There are many ways to spend a Friday night, and watching Geoff Shaw play the bagpipes at the Wheeler Centre is definitely among the weirdest.

It was a serendipitous accident of timing that although comedian Sammy J had booked Shaw months in advance, his appearance was at the end of the week in which the member for Frankston had been suspended from Victorian Parliament. The event was billed as part of the series Sammy J’s Democratic Party, and Shaw was the first guest. As the crowd milled around the door, we wondered whether he would show — after all, earlier in the week Shaw failed to show up to the vote that booted him out of Spring Street until September. But show up he did, and in a dark grey suit and pink shirt with his collar sitting awkwardly on top of his jacket, the independent MP didn’t quite look like the standard Wheeler Centre set. Sammy J (real name Sam McMillan) managed his guest well, achieving numerous laughs while prodding Shaw on some of his more controversial opinions.

There's more to Crikey than you think.

Get more and save 50%.

Subscribe now

The crowd was just as interesting as Shaw himself, including many members of the Victorian press gallery, who had spent much of their week with the member for Frankston. There was also a healthy contingent of young Labor members, who heckled Shaw when they felt he was out of line. Shaw managed to entertain and offend in equal measure, and after a few jeers McMillan called the crowd to order.

McMillan opened with a song about how he wished he lived in a marginal seat and closed with a poem on the difficulties of finding enough puns on “Shaw” to keep up with the rogue MP, tapping into the frustrations of both Victorian voters and subeditors.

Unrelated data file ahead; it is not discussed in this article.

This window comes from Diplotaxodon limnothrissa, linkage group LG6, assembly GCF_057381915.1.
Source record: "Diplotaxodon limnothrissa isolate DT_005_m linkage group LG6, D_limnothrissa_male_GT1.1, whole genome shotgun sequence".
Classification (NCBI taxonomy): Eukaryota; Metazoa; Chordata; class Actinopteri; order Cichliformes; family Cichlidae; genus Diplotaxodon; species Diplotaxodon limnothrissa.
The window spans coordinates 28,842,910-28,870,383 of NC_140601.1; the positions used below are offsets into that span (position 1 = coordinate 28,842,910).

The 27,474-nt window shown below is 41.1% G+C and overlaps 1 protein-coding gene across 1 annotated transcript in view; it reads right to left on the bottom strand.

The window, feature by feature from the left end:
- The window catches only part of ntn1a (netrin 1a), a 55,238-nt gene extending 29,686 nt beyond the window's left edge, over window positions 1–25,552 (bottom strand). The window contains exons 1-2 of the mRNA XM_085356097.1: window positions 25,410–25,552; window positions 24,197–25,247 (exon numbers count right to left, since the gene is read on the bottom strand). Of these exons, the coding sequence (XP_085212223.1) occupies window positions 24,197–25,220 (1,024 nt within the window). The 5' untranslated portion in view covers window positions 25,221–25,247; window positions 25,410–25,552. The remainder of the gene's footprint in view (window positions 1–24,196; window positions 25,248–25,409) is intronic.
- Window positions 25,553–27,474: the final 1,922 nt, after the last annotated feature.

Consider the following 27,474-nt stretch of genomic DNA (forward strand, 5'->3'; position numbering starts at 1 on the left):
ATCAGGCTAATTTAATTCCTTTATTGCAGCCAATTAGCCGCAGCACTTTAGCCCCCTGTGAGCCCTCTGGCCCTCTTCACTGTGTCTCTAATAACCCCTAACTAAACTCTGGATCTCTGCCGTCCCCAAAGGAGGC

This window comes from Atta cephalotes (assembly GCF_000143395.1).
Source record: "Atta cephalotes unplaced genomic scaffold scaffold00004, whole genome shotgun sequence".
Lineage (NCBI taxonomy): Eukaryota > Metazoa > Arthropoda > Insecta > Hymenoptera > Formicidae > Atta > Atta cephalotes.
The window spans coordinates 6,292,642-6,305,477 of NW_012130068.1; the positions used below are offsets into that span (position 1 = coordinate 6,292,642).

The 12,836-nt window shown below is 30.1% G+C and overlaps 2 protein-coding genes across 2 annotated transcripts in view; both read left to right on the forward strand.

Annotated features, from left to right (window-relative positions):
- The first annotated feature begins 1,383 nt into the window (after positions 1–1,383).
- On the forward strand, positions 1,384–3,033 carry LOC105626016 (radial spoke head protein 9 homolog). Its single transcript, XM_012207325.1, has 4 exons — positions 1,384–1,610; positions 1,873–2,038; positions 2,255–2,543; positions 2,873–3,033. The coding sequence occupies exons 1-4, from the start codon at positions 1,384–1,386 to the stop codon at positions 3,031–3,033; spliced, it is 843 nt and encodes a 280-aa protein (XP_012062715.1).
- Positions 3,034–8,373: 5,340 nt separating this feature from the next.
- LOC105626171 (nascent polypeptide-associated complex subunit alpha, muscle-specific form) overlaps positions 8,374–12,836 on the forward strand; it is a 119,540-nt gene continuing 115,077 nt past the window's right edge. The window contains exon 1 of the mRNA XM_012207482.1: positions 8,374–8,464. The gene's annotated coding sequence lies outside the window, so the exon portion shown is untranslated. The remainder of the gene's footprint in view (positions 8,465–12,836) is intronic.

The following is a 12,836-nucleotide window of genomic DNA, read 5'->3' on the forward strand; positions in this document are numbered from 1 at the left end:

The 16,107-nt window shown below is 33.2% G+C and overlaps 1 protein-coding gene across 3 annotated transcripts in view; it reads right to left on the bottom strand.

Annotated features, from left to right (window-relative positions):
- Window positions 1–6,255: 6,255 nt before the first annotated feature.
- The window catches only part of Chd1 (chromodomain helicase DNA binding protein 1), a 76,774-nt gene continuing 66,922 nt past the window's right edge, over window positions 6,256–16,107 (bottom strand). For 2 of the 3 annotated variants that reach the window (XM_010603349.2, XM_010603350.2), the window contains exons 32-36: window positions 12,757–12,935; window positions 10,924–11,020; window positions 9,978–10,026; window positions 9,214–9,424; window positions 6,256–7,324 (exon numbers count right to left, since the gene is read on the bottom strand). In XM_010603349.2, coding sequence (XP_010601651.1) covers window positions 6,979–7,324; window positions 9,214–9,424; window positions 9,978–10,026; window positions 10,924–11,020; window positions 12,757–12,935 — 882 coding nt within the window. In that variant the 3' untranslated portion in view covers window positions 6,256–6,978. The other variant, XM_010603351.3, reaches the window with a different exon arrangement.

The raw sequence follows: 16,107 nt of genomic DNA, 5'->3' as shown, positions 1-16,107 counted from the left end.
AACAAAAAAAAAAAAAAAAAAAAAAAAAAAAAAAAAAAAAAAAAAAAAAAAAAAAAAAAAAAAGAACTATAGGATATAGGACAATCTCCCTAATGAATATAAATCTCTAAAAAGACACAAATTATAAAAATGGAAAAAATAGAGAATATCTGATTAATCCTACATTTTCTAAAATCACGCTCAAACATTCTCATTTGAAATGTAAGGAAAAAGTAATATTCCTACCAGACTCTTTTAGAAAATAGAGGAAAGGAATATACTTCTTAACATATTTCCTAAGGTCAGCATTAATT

As Shaw entered to Phil Collins’ You Can’t Hurry Love, many in the crowd weren’t sure whether to clap for the man who later said that he didn’t hate gay people but hated sin, which he considers homosexuality to be. He also compared his views on abortion (he’s against it) to people’s opinion of his beard, saying, “you can’t please all people all the time”.

McMillan opened questioning by asking Shaw “have you ever been suspended from school?”, and this set the tone for the night, with Shaw acting like a schoolboy in trouble. (For the record, Shaw was never suspended at school but spent a few Saturdays in detention for smashing windows with tennis balls.)

As ordered by Victorian Parliament two days earlier, Shaw apologised to both Parliament and the Victorian people twice, but like a schoolboy laughing through his apology, it left the audience (and Premier Denis Napthine this morning) unconvinced.

There were times that it was hard to believe we were watching one of the most powerful men in Victorian Parliament, like when McMillan questioned him on the use of his parliamentary car for his own business — “the old rorty-rorty” according to McMillan — and Shaw answered, “at school we had out of bounds, sometimes you go close to the boundaries and some people don’t like that and try and close the boundaries in”.

Shaw converted to evangelical Christianity at the age of 25, when he attended a service after seeing an advertisement in the paper and claims his sore knee was healed. Shaw also said he was surprised by the media fuss that followed his maiden speech, in which he mentioned God: “I didn’t think state politics was that interesting before that.”

Shaw says he intends to run as an independent at the November election saying, “if I win, I win; if I lose, I win”.

After his poem about the difficulties of continuing to find puns on “Shaw”, McMillan said he had discovered a little-known talent of the member for Frankston — the ability to play the bagpipes. Watching Shaw play Amazing Grace seemed like the perfect end to a night in which you weren’t sure whether to laugh or cry at the man who has brought down a premier and could have brought down the government.

In a way, one must feel sorry for McMillan — there’s no way the next edition of his Democratic Party with Lindsay Tanner will live up to the bizarre performance from the current member for Frankston.

There's more to Crikey than you think.

It’s more than a newsletter. It’s where readers expect more – fearless journalism from a truly independent perspective. We don’t pander to anyone’s party biases. We question everything, explore the uncomfortable and dig deeper.

And now you get more from your membership than ever before.

Peter Fray
Peter Fray
Editor-in-chief of Crikey
Get more and save 50%